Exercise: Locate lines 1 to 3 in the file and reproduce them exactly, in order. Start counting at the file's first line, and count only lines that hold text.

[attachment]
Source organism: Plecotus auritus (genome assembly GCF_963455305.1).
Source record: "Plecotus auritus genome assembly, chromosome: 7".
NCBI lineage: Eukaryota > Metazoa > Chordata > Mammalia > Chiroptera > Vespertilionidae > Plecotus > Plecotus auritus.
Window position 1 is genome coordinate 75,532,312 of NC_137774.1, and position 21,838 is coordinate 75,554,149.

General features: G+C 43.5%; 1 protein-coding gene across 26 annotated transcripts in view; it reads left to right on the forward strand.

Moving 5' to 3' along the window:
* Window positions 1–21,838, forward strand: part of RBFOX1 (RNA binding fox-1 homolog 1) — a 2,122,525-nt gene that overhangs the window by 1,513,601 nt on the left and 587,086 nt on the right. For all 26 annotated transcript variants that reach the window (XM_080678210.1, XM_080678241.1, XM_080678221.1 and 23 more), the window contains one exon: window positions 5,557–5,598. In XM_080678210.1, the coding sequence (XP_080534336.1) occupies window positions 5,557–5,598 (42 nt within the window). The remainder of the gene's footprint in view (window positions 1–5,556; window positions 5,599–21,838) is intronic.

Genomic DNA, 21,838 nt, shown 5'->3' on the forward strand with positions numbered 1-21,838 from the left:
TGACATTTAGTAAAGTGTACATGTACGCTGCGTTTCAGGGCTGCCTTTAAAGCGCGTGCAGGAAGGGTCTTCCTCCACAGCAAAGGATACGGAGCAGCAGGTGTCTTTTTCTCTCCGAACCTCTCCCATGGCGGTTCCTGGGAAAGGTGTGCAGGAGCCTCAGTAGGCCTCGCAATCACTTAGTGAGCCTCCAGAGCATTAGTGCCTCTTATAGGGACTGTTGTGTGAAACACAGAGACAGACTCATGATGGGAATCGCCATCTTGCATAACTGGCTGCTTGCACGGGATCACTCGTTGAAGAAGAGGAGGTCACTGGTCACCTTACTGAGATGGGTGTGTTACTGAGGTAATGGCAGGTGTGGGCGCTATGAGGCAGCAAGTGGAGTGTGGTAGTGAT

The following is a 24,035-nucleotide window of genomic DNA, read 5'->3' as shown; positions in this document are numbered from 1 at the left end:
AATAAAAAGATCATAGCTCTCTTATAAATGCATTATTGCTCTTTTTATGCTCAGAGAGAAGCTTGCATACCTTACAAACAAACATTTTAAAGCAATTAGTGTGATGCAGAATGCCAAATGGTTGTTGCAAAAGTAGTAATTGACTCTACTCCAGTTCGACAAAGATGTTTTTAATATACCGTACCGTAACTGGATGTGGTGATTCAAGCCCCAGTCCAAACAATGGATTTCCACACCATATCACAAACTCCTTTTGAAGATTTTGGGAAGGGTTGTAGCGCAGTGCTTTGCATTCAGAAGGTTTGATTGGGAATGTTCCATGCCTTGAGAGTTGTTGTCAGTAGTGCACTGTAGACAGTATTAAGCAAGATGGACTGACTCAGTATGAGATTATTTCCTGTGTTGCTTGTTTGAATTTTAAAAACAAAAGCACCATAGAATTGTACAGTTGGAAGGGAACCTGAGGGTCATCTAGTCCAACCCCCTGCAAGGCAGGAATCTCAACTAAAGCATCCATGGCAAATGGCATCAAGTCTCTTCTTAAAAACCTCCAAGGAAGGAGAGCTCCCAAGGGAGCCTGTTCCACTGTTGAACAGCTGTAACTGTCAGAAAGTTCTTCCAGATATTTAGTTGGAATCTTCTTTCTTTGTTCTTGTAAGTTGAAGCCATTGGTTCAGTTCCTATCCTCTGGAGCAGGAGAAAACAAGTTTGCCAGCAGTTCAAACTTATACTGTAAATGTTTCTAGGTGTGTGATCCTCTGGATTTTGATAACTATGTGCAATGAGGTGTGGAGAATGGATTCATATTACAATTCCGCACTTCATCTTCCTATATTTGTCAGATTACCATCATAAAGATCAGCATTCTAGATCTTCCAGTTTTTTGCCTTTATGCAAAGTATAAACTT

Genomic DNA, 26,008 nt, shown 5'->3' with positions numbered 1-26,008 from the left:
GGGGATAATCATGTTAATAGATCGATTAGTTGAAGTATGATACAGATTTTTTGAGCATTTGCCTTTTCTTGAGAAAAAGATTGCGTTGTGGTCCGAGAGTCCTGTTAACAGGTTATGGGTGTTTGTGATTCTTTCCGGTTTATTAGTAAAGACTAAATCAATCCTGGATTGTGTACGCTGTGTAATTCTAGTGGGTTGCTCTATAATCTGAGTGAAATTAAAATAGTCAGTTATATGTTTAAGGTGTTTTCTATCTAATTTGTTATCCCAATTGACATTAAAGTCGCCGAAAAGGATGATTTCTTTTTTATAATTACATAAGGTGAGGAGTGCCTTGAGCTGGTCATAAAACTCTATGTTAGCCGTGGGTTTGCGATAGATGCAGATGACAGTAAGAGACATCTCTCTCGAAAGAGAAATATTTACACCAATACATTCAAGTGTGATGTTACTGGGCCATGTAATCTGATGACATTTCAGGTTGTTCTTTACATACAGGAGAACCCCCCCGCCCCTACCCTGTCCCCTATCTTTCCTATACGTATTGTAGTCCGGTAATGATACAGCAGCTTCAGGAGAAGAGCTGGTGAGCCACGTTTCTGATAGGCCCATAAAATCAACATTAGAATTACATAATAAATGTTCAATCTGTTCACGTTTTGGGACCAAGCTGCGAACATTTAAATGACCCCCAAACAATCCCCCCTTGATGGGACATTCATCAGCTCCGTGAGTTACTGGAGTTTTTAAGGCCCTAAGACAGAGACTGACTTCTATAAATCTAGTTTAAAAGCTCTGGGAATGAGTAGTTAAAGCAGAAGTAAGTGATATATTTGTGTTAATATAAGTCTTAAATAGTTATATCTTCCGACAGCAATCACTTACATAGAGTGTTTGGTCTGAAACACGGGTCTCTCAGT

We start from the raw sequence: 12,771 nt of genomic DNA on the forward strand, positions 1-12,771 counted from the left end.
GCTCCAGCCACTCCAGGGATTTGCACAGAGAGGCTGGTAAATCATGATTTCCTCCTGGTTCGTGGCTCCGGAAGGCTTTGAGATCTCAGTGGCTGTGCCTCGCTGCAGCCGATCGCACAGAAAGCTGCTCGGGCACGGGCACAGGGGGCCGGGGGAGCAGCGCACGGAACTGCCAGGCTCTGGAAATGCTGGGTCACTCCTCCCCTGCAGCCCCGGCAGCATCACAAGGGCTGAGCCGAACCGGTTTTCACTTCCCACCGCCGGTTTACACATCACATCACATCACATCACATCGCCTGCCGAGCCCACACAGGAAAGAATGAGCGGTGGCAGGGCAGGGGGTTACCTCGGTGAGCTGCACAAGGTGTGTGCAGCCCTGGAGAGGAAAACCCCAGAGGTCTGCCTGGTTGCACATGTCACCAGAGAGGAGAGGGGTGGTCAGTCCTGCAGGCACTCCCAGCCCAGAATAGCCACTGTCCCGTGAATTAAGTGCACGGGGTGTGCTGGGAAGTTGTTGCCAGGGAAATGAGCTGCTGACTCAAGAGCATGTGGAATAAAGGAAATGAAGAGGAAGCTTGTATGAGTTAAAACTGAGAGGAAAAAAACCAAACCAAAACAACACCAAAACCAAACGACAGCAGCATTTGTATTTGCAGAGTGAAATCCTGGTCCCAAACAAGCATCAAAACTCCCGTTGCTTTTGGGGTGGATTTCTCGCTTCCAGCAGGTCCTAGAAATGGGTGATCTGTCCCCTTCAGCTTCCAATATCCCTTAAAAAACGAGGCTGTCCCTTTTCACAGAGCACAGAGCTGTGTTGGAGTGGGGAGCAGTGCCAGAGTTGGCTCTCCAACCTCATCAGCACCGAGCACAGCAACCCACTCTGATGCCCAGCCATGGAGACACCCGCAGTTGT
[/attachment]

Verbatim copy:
Source organism: Plecotus auritus (genome assembly GCF_963455305.1).
Source record: "Plecotus auritus genome assembly, chromosome: 7".
NCBI lineage: Eukaryota > Metazoa > Chordata > Mammalia > Chiroptera > Vespertilionidae > Plecotus > Plecotus auritus.